How Fast is Mach 1?

The speed of sound (Mach 1) at sea level on a 59ºF day is 1,116.4 feet/second or 761.2 MPH or 340.4 meters/second. This is rather pointless to know, as most of us don't fly at sea level; its wet there. For our purposes, though, a rough approximation of the speed of sound is all that's required, and 1,100 ft/sec or 760 MPH or 340 m/sec are close enough. Some of you may know that Mach 1 varies with altitude, temperature and humidity, and a few of those may insist on knowing the exact value of Mach 1 where you are. Ok, you asked for it, but I'm telling you, it ain't worth the effort. Here's the gory details.

The speed of sound is solely determined by the density of the medium though which it travels, and air density changes with its temperature, pressure and humidity. The higher the pressure or lower the temperature or humidity, the denser the air, and the faster the speed of sound. (Unless the altitude is high or the day is really muggy, humidity has a negligible effect on density, so we'll ignore it for the rest of this.) Pressure is inversely related to altitude; the higher you go the less pressure there is. Unfortunately, temperature is also inversely related to altitude; the higher you go the colder it gets. This makes the determination of the speed of sound at a particular altitude a two step process.

First, we determine what the "effective" altitude is based on our current altitude and temperature. From that we can determine the density of the air and therefore the speed of sound. Effective altitudes are measured against standard atmosphere, which at sea level is 59ºF with a density of 0.00237 slugs per cubic foot (15ºC, 1.225 kilograms per cubic meter). As altitude increases, the standard atmostphere gets colder and less compressed. If we assume these standard atmosphere conditions exist at sea level, then at 5,000 feet (1,525 meters) the temperature falls to 41.2ºF (~5ºC) and the density drops to 0.00204 sl/ft3 (1.056 kg/m3), a seemingly significant change.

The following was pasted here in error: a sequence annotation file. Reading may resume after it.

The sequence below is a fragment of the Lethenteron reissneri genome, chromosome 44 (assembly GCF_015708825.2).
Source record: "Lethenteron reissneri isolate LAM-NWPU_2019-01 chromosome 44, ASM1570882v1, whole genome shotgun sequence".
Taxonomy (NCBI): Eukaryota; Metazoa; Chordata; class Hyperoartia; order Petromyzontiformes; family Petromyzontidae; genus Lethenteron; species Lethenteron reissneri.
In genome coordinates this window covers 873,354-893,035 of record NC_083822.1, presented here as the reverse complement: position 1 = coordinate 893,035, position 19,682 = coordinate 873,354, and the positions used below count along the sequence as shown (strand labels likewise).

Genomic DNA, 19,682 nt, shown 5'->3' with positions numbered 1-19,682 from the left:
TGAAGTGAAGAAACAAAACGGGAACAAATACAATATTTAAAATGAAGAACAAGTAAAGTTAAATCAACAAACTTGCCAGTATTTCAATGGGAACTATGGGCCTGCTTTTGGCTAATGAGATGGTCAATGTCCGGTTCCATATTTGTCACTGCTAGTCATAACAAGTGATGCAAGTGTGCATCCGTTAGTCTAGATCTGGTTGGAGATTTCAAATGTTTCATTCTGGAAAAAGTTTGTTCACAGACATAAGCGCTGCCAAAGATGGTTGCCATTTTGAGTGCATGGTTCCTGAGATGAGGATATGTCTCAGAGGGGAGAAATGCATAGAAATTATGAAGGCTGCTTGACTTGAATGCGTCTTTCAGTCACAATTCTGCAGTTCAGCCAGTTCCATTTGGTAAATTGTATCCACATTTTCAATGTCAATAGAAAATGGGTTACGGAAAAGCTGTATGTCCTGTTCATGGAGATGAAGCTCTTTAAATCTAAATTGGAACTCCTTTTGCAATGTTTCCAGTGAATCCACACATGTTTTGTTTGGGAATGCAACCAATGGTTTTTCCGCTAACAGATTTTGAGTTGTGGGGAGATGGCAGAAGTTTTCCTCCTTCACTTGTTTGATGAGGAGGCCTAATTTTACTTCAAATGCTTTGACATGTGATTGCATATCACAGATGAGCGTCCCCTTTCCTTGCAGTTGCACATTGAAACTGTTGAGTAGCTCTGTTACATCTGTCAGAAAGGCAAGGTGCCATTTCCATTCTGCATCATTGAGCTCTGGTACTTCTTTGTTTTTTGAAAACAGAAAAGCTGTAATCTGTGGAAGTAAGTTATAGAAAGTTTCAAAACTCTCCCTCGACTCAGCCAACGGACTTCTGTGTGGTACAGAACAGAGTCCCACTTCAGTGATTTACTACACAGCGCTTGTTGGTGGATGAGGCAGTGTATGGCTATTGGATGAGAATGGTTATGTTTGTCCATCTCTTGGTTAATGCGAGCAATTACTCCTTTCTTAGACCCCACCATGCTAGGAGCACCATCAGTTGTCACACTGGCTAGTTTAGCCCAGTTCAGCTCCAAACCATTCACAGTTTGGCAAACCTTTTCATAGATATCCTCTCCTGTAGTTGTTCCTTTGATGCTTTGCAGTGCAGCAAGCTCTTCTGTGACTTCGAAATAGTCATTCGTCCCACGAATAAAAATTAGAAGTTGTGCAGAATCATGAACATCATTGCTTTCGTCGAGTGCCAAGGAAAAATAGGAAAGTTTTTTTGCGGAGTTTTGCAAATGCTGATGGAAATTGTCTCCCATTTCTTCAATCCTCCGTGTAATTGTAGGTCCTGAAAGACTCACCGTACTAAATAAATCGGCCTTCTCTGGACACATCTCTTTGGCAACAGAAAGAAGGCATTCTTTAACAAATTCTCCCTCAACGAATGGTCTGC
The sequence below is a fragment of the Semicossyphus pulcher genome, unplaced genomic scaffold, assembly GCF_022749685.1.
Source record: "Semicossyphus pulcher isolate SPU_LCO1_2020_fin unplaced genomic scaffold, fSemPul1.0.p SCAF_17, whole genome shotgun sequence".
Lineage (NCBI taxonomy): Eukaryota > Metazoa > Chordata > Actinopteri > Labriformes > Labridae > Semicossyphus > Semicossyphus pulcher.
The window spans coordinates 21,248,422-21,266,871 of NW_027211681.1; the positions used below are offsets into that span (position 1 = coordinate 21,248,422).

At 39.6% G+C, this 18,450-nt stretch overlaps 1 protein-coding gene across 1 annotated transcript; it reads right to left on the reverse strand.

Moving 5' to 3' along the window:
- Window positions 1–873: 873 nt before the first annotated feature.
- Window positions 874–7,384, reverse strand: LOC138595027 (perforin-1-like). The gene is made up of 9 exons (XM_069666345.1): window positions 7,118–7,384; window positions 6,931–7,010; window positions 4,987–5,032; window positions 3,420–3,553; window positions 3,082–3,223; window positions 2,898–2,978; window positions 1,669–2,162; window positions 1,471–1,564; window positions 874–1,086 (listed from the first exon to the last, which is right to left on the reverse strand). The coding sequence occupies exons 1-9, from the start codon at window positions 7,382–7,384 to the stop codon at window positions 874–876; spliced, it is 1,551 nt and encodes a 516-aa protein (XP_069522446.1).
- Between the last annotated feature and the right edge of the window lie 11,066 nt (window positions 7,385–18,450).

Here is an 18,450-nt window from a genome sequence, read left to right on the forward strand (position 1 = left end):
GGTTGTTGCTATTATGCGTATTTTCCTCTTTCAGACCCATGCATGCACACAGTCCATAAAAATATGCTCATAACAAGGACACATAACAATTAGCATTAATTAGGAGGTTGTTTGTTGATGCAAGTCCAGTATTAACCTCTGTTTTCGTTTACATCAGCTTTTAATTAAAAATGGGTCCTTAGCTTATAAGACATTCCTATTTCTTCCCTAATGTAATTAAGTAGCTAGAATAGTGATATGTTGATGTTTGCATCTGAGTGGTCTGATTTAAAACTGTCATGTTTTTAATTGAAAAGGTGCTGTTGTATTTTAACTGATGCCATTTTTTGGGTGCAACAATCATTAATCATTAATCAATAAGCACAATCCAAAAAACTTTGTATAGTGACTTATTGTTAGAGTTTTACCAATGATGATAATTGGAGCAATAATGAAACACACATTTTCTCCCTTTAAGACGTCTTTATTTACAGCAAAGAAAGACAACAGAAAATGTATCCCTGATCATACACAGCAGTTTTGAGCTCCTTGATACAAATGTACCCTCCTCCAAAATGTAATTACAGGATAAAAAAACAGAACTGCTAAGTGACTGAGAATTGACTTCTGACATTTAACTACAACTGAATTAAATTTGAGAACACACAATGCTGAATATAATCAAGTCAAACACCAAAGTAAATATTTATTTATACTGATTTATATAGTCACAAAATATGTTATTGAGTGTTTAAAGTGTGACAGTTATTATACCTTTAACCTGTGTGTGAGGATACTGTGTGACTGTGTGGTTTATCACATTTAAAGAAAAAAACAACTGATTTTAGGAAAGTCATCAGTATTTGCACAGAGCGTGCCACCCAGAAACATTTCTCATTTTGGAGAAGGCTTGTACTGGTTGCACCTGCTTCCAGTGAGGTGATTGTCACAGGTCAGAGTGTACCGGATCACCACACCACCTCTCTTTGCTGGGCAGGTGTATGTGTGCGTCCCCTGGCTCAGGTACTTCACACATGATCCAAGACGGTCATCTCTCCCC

Standard atmosphere's behavior in this way has been distilled down to a handful of equations that can fairly accurately approximate the temperature and pressure at any given altitude to the edge of space (~45 miles). Airplane pilots need to know this so they can figure out how much lift their wings will generate under the prevailing conditions at their airport.1 This "effective altitude" is actually called the density altitude, becuase its the altitude in standard atmosphere at which that density exists. Once we know the density altitude, we know the air density and can derive the speed of sound.

Use the Javascript-powered calculator below to do just that. Enter an actual altitude and the temperature there in the top row, then press Compute and watch the rest of the numbers come up in the bottom row.

Local Mach 1
Altitude (ft)
Altitude (ft)
Speed of
Sound (ft/sec)
OK, now try this. Determine the speed of sound for really dense air, say 40ºF at sea level, and then really thin air, say 90ºF at 7,500 feet. Compare the two. See why we just use an approximation? For most launches its fine, and computing the true speed of sound just isn't worth it. Told ya.

Further Reading

The Atmosphere - A very complete primer on why air acts the way it does.
Air Density and Density Altitude - A great explaination of air density mechanics and why pilots care.
Density Altitude - More on why pilots care about density altitude and what they do about it.

Properties Of The U.S. Standard Atmosphere 1976 - All the details on standard atmosphere

Other Calculators

Density Altitude Calculator - by Design Services
Standard Atmosphere Computations - by Professor Ilan Kroo

1 - A wing's lift generating capacity is also directly related to air density. How much lift it has determines the speed at which the airplane will take off, and thererfore how long its take-off roll must be. As you might imagine, this is a fairly important thing for pilots to know.
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